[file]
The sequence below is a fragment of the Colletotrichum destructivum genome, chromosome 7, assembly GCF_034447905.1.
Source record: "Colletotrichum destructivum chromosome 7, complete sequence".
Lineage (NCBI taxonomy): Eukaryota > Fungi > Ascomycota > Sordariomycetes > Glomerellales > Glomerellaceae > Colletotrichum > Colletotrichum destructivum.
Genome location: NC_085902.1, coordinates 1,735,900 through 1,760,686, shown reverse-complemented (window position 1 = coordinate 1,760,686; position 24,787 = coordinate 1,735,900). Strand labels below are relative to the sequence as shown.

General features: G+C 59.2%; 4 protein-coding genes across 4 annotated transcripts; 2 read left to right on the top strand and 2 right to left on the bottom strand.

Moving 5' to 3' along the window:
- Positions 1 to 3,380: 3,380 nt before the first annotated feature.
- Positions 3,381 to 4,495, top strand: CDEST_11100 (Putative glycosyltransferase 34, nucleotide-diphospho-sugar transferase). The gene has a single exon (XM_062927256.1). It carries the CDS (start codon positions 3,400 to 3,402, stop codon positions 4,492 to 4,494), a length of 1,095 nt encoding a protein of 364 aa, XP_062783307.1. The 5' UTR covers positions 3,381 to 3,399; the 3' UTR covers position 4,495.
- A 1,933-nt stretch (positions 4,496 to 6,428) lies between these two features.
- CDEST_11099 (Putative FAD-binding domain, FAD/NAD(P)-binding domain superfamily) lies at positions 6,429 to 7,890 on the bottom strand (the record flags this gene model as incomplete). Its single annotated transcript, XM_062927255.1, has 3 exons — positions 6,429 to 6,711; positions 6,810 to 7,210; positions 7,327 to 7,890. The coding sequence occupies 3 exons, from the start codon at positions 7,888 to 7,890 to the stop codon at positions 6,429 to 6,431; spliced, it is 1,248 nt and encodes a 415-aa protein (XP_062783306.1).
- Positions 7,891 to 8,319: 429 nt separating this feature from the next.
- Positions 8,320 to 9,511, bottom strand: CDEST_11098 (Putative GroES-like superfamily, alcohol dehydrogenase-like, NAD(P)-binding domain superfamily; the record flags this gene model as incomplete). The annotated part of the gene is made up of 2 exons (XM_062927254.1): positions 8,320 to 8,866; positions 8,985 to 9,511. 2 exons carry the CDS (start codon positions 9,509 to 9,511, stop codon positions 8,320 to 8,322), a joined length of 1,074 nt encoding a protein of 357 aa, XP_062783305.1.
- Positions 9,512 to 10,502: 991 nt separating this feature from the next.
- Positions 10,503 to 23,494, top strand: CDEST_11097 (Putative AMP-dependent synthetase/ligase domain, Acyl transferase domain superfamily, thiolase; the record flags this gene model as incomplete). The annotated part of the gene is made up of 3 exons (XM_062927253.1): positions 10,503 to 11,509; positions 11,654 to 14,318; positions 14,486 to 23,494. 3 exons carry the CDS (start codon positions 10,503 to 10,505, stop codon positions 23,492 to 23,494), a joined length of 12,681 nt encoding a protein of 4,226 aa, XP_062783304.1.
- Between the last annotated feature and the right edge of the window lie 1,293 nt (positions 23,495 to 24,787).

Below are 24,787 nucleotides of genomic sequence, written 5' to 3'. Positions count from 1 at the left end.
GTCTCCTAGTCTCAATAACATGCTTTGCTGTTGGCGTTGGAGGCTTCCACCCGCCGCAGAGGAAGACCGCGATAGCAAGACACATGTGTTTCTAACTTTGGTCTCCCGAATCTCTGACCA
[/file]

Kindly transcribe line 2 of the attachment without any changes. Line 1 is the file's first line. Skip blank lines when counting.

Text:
Source record: "Colletotrichum destructivum chromosome 7, complete sequence".